Livin’ La Vida Imelda began as one of these tours. Celdran led groups past major Marcosian sites in a presentation he referred to as, “ironically irreverent yet informative.” Instead of the disco-dancing woman known outside the Philippines mostly for her shoe collection, Carlos Celdran winded from site to site, stood on the ground Imelda had walked upon and broke down the Marcos mythos. In 2012, The New York Times called the piece, “a delicious mix of history, gossip and social commentary.”

Soon, Ma-Yi Theater’s Executive Director Jorge Ortell took notice of Celdran and had the vision to bring the tour to New York stages.

“I watched the Manila version over two years ago and right away thought this would be very appropriate for NYC,” said Jorge Ortoll, Executive Director of Ma-Yi Theater Company. “I spoke with Carlos, who was willing to make cuts and revise the script to make it more resonant to non-Filipino ears, as our audience is not only Filipino-American, but also non-Filipino Asians and non-Asians.”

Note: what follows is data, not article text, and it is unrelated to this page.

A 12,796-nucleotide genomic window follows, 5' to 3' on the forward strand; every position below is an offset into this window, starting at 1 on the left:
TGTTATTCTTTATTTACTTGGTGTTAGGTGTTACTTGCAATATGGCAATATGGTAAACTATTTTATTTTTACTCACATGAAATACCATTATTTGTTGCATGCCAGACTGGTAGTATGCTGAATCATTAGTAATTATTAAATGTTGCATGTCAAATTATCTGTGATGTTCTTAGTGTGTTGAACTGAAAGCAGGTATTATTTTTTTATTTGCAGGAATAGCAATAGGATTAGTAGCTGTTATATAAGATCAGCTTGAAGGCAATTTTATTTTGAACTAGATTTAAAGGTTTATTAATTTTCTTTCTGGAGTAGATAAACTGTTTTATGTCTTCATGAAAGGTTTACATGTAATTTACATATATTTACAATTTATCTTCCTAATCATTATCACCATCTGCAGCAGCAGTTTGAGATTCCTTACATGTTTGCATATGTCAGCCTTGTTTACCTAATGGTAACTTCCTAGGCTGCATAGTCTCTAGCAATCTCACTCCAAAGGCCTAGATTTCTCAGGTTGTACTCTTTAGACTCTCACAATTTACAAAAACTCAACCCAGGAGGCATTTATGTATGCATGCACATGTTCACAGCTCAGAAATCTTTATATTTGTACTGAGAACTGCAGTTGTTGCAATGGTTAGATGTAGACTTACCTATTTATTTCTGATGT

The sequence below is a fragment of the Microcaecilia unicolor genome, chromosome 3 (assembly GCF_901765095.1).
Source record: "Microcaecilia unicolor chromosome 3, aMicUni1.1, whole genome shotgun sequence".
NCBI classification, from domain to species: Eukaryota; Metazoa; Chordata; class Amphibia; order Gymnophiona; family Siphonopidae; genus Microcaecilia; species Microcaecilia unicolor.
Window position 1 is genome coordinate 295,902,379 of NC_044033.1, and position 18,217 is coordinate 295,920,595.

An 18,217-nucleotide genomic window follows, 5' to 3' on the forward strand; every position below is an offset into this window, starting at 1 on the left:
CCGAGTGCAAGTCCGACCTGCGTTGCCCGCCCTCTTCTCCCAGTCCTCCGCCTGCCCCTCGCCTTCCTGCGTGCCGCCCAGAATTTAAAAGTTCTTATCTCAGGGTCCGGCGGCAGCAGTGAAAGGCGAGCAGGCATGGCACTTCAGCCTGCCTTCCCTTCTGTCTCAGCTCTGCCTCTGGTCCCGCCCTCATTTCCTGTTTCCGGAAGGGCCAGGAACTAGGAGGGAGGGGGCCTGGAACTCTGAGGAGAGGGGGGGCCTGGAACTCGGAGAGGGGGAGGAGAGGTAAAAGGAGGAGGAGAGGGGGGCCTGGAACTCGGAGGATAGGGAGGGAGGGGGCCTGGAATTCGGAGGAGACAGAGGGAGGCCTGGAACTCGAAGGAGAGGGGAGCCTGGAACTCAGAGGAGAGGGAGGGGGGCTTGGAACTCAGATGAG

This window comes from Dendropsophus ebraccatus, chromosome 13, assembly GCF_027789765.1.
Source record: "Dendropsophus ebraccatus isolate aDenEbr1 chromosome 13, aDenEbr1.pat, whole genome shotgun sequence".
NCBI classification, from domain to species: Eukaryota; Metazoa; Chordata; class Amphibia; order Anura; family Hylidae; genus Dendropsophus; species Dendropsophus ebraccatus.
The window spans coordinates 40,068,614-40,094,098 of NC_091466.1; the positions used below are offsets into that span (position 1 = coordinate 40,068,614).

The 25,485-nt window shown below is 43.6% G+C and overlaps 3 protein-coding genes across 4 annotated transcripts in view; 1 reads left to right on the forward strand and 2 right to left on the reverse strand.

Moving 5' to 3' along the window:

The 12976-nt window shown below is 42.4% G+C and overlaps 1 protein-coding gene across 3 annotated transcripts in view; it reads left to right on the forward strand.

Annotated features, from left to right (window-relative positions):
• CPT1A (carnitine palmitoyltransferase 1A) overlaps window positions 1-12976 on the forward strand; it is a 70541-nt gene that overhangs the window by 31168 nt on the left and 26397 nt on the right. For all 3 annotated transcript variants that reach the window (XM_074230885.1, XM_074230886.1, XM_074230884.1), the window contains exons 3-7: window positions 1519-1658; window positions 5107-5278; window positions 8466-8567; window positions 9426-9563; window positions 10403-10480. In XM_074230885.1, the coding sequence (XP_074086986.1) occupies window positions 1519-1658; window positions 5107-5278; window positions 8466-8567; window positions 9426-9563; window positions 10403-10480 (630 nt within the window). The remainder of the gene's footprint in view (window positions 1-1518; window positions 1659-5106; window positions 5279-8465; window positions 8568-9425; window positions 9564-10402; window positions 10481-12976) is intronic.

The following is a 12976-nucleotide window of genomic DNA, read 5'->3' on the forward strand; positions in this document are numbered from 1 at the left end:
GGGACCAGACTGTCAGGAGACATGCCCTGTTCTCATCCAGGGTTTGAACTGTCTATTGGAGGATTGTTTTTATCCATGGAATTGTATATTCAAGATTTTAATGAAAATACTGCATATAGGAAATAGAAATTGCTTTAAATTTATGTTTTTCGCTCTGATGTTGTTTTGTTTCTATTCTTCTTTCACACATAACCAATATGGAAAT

How exactly did a walking tour turn into a stage show? Ma-Yi’s expertise paired with Celdran’s vision and storytelling certainly bode well for the future of Livin’ La Vida Imelda and we have high hopes for the production.

As Ortoll explained, “Artistic Director Ralph Peña directs the Ma-Yi version and he and Carlos culled it from a 2.5 hour script to 90 minutes. It's tighter, more cohesive and moves at a very rapid pace. We've also added an actual set, projections and multiple lighting and sound cues, to make it a true theatrical piece.”

Livin' La Vida Imelda

That said, the team also has the burden of sharing a darker time in Filipino history with New Yorkers-- folks who likely only know Imelda Marcos from bubblegum subway ads or a thumping Fatboy Slim beat. That responsibility isn’t lost on Celdran or the team at Ma-Yi.

“One has to be at least 40-years-old to remember what the Marcos regime was like,” says Ortoll. “It set the tone for unbridled plunder and disrespect of human rights and freedom of speech. The regimes following Marcos all took his example as license to do the same and even more. How and why this happened is an important history lesson to anyone of any age and any nationality.”